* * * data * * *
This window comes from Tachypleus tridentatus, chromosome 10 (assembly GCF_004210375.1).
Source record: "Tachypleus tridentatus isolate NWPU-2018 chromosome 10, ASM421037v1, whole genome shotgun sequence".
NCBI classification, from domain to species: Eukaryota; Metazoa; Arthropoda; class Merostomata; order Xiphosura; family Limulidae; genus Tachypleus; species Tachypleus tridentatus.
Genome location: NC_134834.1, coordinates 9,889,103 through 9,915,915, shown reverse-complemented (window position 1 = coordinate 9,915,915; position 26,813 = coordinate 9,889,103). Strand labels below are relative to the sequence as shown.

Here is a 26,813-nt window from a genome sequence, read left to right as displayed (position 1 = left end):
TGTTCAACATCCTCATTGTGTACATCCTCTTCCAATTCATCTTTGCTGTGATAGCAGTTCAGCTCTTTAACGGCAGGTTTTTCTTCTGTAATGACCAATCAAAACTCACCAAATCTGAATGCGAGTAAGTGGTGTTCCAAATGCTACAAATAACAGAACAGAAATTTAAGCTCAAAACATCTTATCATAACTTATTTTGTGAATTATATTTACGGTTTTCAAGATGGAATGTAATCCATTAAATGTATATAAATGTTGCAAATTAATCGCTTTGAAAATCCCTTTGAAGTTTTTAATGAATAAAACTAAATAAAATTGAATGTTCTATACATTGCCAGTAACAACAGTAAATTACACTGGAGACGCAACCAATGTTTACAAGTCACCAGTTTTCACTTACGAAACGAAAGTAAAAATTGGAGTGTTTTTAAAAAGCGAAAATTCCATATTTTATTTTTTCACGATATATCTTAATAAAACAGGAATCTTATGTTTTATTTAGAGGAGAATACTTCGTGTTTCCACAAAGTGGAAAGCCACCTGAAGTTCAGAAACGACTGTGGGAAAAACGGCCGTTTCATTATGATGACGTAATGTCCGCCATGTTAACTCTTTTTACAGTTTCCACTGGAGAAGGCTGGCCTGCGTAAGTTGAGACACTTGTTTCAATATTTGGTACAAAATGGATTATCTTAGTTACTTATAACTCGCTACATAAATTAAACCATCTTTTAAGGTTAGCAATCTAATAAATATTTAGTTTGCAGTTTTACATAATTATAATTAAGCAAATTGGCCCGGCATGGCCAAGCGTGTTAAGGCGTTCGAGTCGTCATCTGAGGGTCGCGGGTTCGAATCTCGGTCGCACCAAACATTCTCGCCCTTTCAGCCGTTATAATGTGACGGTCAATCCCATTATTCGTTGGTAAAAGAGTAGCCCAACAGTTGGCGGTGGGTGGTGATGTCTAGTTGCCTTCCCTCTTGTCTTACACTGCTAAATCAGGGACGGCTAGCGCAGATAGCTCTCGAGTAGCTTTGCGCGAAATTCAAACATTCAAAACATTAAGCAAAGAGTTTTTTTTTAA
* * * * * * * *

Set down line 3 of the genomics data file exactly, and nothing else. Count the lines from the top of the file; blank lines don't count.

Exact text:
NCBI classification, from domain to species: Eukaryota; Metazoa; Arthropoda; class Merostomata; order Xiphosura; family Limulidae; genus Tachypleus; species Tachypleus tridentatus.